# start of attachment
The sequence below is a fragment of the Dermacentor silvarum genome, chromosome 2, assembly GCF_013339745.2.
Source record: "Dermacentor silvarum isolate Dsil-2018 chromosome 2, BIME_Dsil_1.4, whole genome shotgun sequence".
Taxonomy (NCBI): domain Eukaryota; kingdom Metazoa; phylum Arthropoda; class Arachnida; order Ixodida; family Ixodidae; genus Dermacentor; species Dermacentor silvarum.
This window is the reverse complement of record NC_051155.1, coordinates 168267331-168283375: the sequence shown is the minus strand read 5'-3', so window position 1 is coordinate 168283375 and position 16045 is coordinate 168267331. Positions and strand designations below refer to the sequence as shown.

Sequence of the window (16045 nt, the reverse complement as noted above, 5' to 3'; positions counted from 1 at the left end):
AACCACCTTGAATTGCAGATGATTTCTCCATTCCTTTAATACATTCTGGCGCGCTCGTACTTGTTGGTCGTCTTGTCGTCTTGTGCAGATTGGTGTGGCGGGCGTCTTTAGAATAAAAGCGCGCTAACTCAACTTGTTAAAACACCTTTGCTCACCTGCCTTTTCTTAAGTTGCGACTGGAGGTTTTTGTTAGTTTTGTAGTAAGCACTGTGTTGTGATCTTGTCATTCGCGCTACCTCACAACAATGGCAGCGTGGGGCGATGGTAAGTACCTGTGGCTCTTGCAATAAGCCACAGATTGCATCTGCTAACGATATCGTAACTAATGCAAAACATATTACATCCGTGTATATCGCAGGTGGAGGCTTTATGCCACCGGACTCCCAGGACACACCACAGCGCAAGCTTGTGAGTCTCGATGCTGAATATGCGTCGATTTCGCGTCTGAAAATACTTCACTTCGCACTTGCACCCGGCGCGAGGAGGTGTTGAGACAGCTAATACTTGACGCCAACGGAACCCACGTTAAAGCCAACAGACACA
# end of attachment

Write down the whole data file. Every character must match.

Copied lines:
The sequence below is a fragment of the Dermacentor silvarum genome, chromosome 2, assembly GCF_013339745.2.
Source record: "Dermacentor silvarum isolate Dsil-2018 chromosome 2, BIME_Dsil_1.4, whole genome shotgun sequence".
Taxonomy (NCBI): domain Eukaryota; kingdom Metazoa; phylum Arthropoda; class Arachnida; order Ixodida; family Ixodidae; genus Dermacentor; species Dermacentor silvarum.
This window is the reverse complement of record NC_051155.1, coordinates 168267331-168283375: the sequence shown is the minus strand read 5'-3', so window position 1 is coordinate 168283375 and position 16045 is coordinate 168267331. Positions and strand designations below refer to the sequence as shown.

Sequence of the window (16045 nt, the reverse complement as noted above, 5' to 3'; positions counted from 1 at the left end):
AACCACCTTGAATTGCAGATGATTTCTCCATTCCTTTAATACATTCTGGCGCGCTCGTACTTGTTGGTCGTCTTGTCGTCTTGTGCAGATTGGTGTGGCGGGCGTCTTTAGAATAAAAGCGCGCTAACTCAACTTGTTAAAACACCTTTGCTCACCTGCCTTTTCTTAAGTTGCGACTGGAGGTTTTTGTTAGTTTTGTAGTAAGCACTGTGTTGTGATCTTGTCATTCGCGCTACCTCACAACAATGGCAGCGTGGGGCGATGGTAAGTACCTGTGGCTCTTGCAATAAGCCACAGATTGCATCTGCTAACGATATCGTAACTAATGCAAAACATATTACATCCGTGTATATCGCAGGTGGAGGCTTTATGCCACCGGACTCCCAGGACACACCACAGCGCAAGCTTGTGAGTCTCGATGCTGAATATGCGTCGATTTCGCGTCTGAAAATACTTCACTTCGCACTTGCACCCGGCGCGAGGAGGTGTTGAGACAGCTAATACTTGACGCCAACGGAACCCACGTTAAAGCCAACAGACACA